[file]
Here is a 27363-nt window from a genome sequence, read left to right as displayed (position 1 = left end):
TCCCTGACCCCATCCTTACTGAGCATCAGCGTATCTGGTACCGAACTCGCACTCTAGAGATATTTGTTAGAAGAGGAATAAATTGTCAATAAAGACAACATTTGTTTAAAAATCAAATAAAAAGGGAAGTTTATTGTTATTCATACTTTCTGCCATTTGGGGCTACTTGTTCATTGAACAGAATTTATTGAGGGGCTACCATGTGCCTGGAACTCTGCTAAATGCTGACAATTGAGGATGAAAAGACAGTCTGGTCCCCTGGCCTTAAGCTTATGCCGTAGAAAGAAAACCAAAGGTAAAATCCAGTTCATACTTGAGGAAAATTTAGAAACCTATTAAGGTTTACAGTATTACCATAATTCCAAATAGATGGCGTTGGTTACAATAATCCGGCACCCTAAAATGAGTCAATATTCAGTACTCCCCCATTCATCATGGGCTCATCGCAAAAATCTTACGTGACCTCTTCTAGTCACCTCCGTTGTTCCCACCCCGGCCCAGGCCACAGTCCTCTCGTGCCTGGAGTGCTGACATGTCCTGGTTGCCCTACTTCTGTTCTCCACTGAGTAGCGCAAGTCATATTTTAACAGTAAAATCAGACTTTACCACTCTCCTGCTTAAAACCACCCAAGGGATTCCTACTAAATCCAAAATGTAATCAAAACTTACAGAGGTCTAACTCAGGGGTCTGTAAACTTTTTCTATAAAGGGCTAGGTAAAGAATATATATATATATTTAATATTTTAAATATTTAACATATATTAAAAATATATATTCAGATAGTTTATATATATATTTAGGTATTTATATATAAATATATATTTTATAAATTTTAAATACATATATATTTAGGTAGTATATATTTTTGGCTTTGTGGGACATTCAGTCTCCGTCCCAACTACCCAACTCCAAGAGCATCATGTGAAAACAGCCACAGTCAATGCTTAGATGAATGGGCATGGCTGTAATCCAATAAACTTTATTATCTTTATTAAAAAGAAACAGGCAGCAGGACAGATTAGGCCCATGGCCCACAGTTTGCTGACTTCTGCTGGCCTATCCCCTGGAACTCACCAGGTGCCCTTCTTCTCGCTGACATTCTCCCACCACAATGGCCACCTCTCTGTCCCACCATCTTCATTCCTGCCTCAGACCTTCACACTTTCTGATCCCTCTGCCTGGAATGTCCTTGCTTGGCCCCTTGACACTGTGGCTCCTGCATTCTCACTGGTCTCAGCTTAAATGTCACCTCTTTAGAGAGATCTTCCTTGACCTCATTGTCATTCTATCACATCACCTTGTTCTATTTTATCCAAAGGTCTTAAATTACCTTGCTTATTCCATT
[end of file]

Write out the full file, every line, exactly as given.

Here is a 27363-nt window from a genome sequence, read left to right as displayed (position 1 = left end):
TCCCTGACCCCATCCTTACTGAGCATCAGCGTATCTGGTACCGAACTCGCACTCTAGAGATATTTGTTAGAAGAGGAATAAATTGTCAATAAAGACAACATTTGTTTAAAAATCAAATAAAAAGGGAAGTTTATTGTTATTCATACTTTCTGCCATTTGGGGCTACTTGTTCATTGAACAGAATTTATTGAGGGGCTACCATGTGCCTGGAACTCTGCTAAATGCTGACAATTGAGGATGAAAAGACAGTCTGGTCCCCTGGCCTTAAGCTTATGCCGTAGAAAGAAAACCAAAGGTAAAATCCAGTTCATACTTGAGGAAAATTTAGAAACCTATTAAGGTTTACAGTATTACCATAATTCCAAATAGATGGCGTTGGTTACAATAATCCGGCACCCTAAAATGAGTCAATATTCAGTACTCCCCCATTCATCATGGGCTCATCGCAAAAATCTTACGTGACCTCTTCTAGTCACCTCCGTTGTTCCCACCCCGGCCCAGGCCACAGTCCTCTCGTGCCTGGAGTGCTGACATGTCCTGGTTGCCCTACTTCTGTTCTCCACTGAGTAGCGCAAGTCATATTTTAACAGTAAAATCAGACTTTACCACTCTCCTGCTTAAAACCACCCAAGGGATTCCTACTAAATCCAAAATGTAATCAAAACTTACAGAGGTCTAACTCAGGGGTCTGTAAACTTTTTCTATAAAGGGCTAGGTAAAGAATATATATATATATTTAATATTTTAAATATTTAACATATATTAAAAATATATATTCAGATAGTTTATATATATATTTAGGTATTTATATATAAATATATATTTTATAAATTTTAAATACATATATATTTAGGTAGTATATATTTTTGGCTTTGTGGGACATTCAGTCTCCGTCCCAACTACCCAACTCCAAGAGCATCATGTGAAAACAGCCACAGTCAATGCTTAGATGAATGGGCATGGCTGTAATCCAATAAACTTTATTATCTTTATTAAAAAGAAACAGGCAGCAGGACAGATTAGGCCCATGGCCCACAGTTTGCTGACTTCTGCTGGCCTATCCCCTGGAACTCACCAGGTGCCCTTCTTCTCGCTGACATTCTCCCACCACAATGGCCACCTCTCTGTCCCACCATCTTCATTCCTGCCTCAGACCTTCACACTTTCTGATCCCTCTGCCTGGAATGTCCTTGCTTGGCCCCTTGACACTGTGGCTCCTGCATTCTCACTGGTCTCAGCTTAAATGTCACCTCTTTAGAGAGATCTTCCTTGACCTCATTGTCATTCTATCACATCACCTTGTTCTATTTTATCCAAAGGTCTTAAATTACCTTGCTTATTCCATT